But with left shift available we can now also implement right shift because for a 32 bit register, right shift by N positions can be interpreted as a left shift by 32 - N positions and than looking at the upper 32 bits. This is visualized below

The verilog code needs to be changed only a little bit:

```
wire shiftq = op[4:0] == 12; // true if operaration is shift left
wire shiftqr = op[4:0] == 13; // true if operaration is shift right
wire doshift = shiftq | shiftqr;
wire [5:0] invertshift = 6'd32 - {1'b0,b[4:0]};
wire [4:0] nshift = shiftqr ? invertshift[4:0] : b[4:0];
wire shiftlo = doshift & ~nshift[4]; // true if shifting < 16 bits
wire shifthi = doshift & nshift[4]; // true if shifting >= 16 bits
...
// 4 16x16 bit partial multiplications
// the multiplier is either the b operand or a power of two for a shift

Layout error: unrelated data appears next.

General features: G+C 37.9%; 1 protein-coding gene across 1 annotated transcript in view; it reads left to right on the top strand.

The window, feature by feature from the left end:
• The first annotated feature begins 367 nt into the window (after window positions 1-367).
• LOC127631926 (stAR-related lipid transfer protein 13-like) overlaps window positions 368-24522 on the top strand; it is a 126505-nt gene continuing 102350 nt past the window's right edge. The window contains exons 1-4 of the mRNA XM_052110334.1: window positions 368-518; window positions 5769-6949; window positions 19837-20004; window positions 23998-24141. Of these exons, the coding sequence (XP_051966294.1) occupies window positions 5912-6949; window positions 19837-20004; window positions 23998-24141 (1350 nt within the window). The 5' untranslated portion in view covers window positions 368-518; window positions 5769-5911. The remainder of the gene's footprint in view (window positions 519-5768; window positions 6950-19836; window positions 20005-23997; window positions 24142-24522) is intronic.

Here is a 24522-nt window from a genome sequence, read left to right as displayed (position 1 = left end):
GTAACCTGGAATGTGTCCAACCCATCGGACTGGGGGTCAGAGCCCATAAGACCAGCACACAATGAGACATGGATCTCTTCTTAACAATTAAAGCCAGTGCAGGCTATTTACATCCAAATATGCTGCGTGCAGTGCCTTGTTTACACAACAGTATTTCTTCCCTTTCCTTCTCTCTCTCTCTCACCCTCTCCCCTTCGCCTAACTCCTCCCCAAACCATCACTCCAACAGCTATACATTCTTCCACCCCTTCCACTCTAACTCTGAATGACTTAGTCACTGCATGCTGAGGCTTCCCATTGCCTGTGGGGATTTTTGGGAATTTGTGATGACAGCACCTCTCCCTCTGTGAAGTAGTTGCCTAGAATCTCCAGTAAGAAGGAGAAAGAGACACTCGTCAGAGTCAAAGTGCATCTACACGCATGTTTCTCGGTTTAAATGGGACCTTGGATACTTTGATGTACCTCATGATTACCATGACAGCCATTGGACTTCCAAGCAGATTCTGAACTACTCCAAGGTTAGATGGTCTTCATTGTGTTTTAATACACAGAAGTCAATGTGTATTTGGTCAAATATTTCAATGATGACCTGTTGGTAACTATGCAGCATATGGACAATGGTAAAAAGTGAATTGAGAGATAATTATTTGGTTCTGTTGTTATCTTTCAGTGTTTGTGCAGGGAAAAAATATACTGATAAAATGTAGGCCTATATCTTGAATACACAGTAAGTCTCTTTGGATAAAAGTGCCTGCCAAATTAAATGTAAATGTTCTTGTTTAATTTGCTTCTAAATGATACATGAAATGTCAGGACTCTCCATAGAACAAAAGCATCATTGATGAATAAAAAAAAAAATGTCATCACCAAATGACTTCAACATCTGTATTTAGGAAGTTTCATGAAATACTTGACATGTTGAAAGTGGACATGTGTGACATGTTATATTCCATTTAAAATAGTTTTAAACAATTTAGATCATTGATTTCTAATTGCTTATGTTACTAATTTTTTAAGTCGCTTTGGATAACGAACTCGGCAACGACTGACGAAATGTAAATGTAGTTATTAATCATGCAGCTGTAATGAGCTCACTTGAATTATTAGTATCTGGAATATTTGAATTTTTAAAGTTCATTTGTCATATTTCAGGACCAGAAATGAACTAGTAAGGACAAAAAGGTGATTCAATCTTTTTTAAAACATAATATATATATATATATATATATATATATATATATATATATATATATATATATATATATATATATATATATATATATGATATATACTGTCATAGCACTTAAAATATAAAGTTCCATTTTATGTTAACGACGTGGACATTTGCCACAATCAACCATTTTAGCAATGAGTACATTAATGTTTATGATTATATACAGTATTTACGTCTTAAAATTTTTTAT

// note that b[31:16] for shift operations [31-0] is always zero
// so when shiftlo is true al_bh and ah_bh still result in zero
// the same is not true the other way around hence the extra shiftq check
// note that the behavior is undefined for shifts > 31
wire [31:0] mult_al_bl = a[15: 0] * (shiftlo ? shiftla16 : doshift ? 16'b0 : b[15: 0]);
wire [31:0] mult_al_bh = a[15: 0] * (shifthi ? shiftla16 : b[31:16]);
wire [31:0] mult_ah_bl = a[31:16] * (shiftlo ? shiftla16 : doshift ? 16'b0 : b[15: 0]);
wire [31:0] mult_ah_bh = a[31:16] * (shifthi ? shiftla16 : b[31:16]);
...
assign result =
...
shiftq ? {1'b0, mult64[31:0]} :
shiftqr ? {1'b0, mult64[63:32]} :
...
;
```

The only thing we do here is subtracting the number of positions to shift from 32 if we are dealing with a shift right instruction and also swap in the correct arguments for the multiplication for both the left and the right shift operation. Also, when selecting the final result we take care of selecting the uppermost 32 bits fro the right shift where a left shift would select the lower 32 bits.